Tax fraud is growing more common everyday. This year the IRS received more than a million false tax returns, 72% up from the previous year. Filing false tax returns for extracting big refunds from the IRS is not a new trick for scammers; it is the one that is easiest to operate. Anybody with a computer and a crooked mind can run a tax scam, but its repercussions are serious.
A California man along with 15 co-conspirators was exposed of tax fraud that would have cost the IRS $100 million. He, along with his “team”, filed more than 250 false tax returns to obtain tax refunds worth millions. Poynter, the main accused, pleaded guilty. He is awaiting trial.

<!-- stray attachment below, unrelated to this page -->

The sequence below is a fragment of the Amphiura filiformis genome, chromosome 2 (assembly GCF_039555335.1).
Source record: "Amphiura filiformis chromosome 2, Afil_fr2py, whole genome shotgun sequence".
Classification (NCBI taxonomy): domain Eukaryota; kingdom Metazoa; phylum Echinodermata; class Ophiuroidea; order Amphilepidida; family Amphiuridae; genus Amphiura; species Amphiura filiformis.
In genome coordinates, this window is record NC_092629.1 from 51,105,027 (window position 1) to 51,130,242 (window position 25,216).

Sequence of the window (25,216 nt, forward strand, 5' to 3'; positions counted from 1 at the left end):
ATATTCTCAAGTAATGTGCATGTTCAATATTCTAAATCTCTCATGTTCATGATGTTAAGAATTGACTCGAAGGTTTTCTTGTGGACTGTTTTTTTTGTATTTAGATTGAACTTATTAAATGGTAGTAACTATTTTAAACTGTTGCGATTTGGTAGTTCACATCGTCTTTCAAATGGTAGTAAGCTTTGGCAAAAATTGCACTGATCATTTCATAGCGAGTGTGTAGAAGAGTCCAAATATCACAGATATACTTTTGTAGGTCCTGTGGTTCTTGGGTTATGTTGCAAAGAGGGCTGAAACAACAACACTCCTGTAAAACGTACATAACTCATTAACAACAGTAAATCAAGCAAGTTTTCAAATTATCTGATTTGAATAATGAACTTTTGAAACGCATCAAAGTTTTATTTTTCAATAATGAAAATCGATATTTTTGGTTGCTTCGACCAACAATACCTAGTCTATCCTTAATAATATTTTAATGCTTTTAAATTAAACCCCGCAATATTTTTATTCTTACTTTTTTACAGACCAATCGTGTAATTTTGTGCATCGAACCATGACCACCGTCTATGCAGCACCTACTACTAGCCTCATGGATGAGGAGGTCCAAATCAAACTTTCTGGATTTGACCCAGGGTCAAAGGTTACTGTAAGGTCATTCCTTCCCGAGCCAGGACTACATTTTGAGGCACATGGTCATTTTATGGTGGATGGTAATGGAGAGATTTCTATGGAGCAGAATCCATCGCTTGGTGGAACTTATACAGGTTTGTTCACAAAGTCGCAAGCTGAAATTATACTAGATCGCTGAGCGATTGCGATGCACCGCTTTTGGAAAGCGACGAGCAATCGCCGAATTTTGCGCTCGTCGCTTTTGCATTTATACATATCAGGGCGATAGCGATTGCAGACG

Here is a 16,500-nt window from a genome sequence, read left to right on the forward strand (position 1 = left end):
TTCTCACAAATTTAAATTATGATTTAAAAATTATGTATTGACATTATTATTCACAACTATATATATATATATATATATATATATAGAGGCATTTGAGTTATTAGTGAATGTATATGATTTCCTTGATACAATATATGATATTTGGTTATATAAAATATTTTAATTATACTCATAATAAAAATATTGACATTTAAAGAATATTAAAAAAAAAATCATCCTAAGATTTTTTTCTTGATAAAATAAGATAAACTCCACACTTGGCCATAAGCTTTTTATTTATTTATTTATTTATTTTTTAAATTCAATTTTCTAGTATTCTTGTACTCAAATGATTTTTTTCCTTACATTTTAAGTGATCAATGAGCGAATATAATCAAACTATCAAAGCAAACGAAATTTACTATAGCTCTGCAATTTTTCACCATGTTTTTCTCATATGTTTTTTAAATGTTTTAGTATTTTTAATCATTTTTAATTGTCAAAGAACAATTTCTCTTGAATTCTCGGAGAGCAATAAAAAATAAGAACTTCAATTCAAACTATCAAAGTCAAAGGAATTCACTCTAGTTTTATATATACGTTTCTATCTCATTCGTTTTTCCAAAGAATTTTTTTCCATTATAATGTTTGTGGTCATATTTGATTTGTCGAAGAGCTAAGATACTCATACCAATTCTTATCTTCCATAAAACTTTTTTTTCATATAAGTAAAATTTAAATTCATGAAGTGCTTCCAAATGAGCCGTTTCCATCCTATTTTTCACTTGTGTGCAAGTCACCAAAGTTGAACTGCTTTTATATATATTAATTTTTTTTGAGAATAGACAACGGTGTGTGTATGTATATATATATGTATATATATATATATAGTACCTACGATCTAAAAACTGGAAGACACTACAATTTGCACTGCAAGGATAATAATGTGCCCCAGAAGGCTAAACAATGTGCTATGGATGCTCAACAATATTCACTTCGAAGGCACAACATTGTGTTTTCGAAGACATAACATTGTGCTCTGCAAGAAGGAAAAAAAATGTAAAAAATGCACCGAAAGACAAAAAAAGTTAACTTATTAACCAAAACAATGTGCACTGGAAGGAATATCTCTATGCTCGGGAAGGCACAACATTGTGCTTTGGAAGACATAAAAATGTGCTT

Carrying out a tax fraud by claiming false tax refunds is easy. It is a paper crime where the criminal fills out false tax information on behalf of a taxpayer and receives huge sums of money from the IRS in refunds. Criminals use online tools such as fake websites and emails to obtain sensitive financial information from taxpayers and use it to file false returns. Taxpayers are therefore advised not to share their personal and financial information with unauthorized online sources.
Tax fraud can be found in the most unlikely of places. Making headlines under the banner of tax scams are some tax resolution companies. Their fraud was discovered after numerous consumer complaints piled up against them. These fraudulent tax companies used deceptive advertising, false promises, large up-front fee and hidden costs to extract as much money as they could from their clients for little to no service.
Fraudsters depend on people who will believe their lies. If people spot their fraud and report it to the IRS or the FTC, it will help curb tax fraud. Sharing information about the methods scammers use to victimize taxpayers is a simple step to greater protection.